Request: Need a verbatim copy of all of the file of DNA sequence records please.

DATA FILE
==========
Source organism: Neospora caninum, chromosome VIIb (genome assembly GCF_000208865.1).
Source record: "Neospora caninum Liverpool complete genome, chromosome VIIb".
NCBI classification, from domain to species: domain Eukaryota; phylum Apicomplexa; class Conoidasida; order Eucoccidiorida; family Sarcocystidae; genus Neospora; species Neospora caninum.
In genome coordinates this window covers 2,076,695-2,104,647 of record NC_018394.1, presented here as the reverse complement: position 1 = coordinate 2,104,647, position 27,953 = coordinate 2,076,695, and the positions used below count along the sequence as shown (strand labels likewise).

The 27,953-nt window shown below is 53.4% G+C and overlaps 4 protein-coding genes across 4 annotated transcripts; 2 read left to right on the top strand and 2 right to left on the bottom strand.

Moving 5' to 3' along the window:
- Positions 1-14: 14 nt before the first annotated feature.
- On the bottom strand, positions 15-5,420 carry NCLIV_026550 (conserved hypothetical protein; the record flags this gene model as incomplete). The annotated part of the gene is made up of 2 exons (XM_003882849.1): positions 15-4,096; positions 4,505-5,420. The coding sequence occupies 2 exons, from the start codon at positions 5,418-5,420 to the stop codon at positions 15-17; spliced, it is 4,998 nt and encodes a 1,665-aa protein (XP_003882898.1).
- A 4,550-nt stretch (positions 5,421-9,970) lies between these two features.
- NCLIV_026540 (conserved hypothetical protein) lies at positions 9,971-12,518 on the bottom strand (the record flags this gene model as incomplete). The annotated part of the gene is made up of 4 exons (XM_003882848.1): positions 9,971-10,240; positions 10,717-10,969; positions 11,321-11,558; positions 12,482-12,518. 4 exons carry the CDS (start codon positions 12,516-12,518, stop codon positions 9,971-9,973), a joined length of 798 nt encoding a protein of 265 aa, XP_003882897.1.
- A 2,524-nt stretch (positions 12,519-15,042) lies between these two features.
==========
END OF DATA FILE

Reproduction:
Source organism: Neospora caninum, chromosome VIIb (genome assembly GCF_000208865.1).
Source record: "Neospora caninum Liverpool complete genome, chromosome VIIb".
NCBI classification, from domain to species: domain Eukaryota; phylum Apicomplexa; class Conoidasida; order Eucoccidiorida; family Sarcocystidae; genus Neospora; species Neospora caninum.
In genome coordinates this window covers 2,076,695-2,104,647 of record NC_018394.1, presented here as the reverse complement: position 1 = coordinate 2,104,647, position 27,953 = coordinate 2,076,695, and the positions used below count along the sequence as shown (strand labels likewise).

The 27,953-nt window shown below is 53.4% G+C and overlaps 4 protein-coding genes across 4 annotated transcripts; 2 read left to right on the top strand and 2 right to left on the bottom strand.

Moving 5' to 3' along the window:
- Positions 1-14: 14 nt before the first annotated feature.
- On the bottom strand, positions 15-5,420 carry NCLIV_026550 (conserved hypothetical protein; the record flags this gene model as incomplete). The annotated part of the gene is made up of 2 exons (XM_003882849.1): positions 15-4,096; positions 4,505-5,420. The coding sequence occupies 2 exons, from the start codon at positions 5,418-5,420 to the stop codon at positions 15-17; spliced, it is 4,998 nt and encodes a 1,665-aa protein (XP_003882898.1).
- A 4,550-nt stretch (positions 5,421-9,970) lies between these two features.
- NCLIV_026540 (conserved hypothetical protein) lies at positions 9,971-12,518 on the bottom strand (the record flags this gene model as incomplete). The annotated part of the gene is made up of 4 exons (XM_003882848.1): positions 9,971-10,240; positions 10,717-10,969; positions 11,321-11,558; positions 12,482-12,518. 4 exons carry the CDS (start codon positions 12,516-12,518, stop codon positions 9,971-9,973), a joined length of 798 nt encoding a protein of 265 aa, XP_003882897.1.
- A 2,524-nt stretch (positions 12,519-15,042) lies between these two features.